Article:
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US Congress Passes Anti-On-Line Gambling Bill

by Mike Godfrey, Tax-News.com

03 October 2002


The US House of Representatives yesterday passed HR 556, the Unlawful Internet Gambling Funding Prohibition Act of 2002, on a voice vote. The Bill is described as an attempt: 'To prevent the use of certain bank instruments for unlawful Internet gambling, and for other purposes,' and would make it illegal to use credit cards or any form of electronic payment for the illegal offshore activity.

“We shut off the money, we shut off the sites,” said Rep. Spencer Bachus, R-Ala. But the Bill now goes to the Senate, where it is unlikely to make progress in the short time left in this Congress.

“It may be impossible to keep illegal gambling sites off the World Wide Web, but it is entirely possible to prevent American credit card companies from completing these transactions that these crooks need to make their money, and that’s what this bill does,” said Rep. Joseph Pitts, R-Pa. That description may raise some eyebrows in the board-rooms of the corporations which service the multi-million dollar gaming sector, many of which are listed on US stock exchanges.

The bill, championed by Rep. James Leach, R-Iowa, would make it a crime for a gambling business to accept credit cards, checks or fund transfers in connection with unlawful Internet gambling. The problem comes with the word 'unlawful'. Most types of gambling are legal in Nevada, for instance, and in what sense is a gambling transaction unlawful if it is conducted under the laws of an offshore jurisdiction which permit it?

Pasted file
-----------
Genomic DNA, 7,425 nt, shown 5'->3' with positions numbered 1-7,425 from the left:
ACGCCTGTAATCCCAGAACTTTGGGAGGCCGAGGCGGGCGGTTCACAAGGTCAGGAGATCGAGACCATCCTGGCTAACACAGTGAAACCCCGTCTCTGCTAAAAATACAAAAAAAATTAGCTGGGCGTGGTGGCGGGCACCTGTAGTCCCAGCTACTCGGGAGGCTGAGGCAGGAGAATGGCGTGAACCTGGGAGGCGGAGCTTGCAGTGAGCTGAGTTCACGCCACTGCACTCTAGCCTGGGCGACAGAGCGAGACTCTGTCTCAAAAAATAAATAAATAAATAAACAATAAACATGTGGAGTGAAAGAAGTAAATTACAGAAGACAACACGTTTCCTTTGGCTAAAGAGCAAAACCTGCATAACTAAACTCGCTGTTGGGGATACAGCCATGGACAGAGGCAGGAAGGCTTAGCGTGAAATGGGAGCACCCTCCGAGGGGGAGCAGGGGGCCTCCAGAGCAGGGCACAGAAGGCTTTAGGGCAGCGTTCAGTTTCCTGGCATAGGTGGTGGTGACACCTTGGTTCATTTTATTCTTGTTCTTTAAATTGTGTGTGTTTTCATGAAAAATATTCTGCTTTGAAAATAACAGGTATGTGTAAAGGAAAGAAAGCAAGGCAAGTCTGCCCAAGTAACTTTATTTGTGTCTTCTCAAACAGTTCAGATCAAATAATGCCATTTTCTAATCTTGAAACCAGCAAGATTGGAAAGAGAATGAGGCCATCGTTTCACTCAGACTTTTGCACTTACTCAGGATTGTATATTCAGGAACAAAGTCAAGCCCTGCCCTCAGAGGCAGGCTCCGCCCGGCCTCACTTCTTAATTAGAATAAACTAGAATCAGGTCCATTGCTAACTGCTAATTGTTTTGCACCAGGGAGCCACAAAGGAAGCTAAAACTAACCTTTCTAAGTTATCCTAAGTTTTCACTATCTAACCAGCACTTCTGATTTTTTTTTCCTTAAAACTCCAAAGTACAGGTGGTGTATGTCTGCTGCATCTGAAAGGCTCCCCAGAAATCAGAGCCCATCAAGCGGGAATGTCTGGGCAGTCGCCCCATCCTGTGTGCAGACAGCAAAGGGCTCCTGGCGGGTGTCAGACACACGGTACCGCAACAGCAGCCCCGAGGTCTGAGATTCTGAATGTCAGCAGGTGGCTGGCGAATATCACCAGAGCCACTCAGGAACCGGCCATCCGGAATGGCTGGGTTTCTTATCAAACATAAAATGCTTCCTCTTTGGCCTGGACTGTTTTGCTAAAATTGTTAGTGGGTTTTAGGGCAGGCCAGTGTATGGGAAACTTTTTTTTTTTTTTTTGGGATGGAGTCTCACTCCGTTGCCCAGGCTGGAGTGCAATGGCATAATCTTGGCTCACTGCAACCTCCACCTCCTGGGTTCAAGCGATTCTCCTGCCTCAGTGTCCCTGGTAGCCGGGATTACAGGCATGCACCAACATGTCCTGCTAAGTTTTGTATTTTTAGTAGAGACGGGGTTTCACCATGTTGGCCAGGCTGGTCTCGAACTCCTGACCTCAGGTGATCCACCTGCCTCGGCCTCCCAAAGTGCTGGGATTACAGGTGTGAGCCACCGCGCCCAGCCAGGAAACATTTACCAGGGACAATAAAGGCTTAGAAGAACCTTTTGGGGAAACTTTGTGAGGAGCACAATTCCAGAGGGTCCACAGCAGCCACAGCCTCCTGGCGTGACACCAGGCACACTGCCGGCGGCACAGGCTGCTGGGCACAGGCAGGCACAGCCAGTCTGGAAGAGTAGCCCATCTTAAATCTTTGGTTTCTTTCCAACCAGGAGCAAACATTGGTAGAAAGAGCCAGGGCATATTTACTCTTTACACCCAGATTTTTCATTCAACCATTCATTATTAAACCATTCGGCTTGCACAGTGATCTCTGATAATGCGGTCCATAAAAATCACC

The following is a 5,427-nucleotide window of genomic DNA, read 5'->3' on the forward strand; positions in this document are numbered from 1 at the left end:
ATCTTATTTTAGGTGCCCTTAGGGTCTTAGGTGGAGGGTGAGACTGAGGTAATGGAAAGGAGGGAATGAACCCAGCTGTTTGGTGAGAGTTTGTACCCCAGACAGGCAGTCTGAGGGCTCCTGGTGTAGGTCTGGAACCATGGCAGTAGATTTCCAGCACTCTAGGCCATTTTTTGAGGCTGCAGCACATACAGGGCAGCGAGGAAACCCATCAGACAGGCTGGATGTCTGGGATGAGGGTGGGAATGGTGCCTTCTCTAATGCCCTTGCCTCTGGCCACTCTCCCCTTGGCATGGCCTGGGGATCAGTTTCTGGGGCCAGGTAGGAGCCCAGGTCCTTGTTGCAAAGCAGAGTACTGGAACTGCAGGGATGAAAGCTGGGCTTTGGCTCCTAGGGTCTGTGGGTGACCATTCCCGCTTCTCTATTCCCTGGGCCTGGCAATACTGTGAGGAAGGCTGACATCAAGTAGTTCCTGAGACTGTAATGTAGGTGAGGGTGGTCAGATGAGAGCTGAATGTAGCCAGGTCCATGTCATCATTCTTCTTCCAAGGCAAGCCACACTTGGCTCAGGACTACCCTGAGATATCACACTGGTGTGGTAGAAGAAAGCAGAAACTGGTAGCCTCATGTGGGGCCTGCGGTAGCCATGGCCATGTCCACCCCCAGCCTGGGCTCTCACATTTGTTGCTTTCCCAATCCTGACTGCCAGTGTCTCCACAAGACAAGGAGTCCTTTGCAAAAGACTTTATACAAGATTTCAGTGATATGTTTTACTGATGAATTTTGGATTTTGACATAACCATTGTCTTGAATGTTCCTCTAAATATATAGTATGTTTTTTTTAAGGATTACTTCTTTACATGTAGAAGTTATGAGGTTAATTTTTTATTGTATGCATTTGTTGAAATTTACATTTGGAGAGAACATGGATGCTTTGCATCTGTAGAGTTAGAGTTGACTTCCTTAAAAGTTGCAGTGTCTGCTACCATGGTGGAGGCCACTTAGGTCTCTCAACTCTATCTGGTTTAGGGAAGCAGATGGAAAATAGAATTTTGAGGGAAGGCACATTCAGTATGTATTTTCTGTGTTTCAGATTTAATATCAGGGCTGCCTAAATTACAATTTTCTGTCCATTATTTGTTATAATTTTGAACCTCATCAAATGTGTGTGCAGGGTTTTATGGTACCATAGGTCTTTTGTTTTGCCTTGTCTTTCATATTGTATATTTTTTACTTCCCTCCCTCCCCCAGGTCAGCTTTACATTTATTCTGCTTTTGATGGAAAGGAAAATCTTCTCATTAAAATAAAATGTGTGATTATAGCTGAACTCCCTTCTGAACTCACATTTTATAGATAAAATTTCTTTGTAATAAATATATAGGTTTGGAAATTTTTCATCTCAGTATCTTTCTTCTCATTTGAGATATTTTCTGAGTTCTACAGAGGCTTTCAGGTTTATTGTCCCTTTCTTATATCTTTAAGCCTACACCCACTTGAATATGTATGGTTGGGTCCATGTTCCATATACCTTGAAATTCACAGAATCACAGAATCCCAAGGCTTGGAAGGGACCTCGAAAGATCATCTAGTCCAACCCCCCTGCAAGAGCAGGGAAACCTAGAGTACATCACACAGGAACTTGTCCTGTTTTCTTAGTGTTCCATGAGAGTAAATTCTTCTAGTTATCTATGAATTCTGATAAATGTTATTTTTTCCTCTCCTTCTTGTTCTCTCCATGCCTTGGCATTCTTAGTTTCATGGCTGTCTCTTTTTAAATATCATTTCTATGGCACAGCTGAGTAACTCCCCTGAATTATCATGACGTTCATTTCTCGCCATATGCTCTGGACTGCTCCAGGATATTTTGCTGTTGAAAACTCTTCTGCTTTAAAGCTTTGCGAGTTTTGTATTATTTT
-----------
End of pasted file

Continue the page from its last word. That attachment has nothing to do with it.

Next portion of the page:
Even the notorious US Wire Act, which prohibits gambling transactions across state lines, makes an exception if the transaction is legal in the jurisdiction where it is carried out.

“Internet gambling serves no legitimate purpose in our society — it is a danger to the family, it is a danger to society at large,” Leach said. The moral majority which is attacking on-line gambling accuses it of corrupting minors and encouraging money-laundering and hence terrorism. It may be so, although these charges are strenuously denied by the gambling operators themselves, and making gambling illegal will probably be about as effective as prohibition was in stopping people from drinking.

Let's try not to notice that there's a Congressional election due in a few weeks' time.

A comprehensive report on the online gambling situation in a number of offshore jurisdictions is available in the Tax-News Reports shop at http://www.tax-news.com/reportshop/

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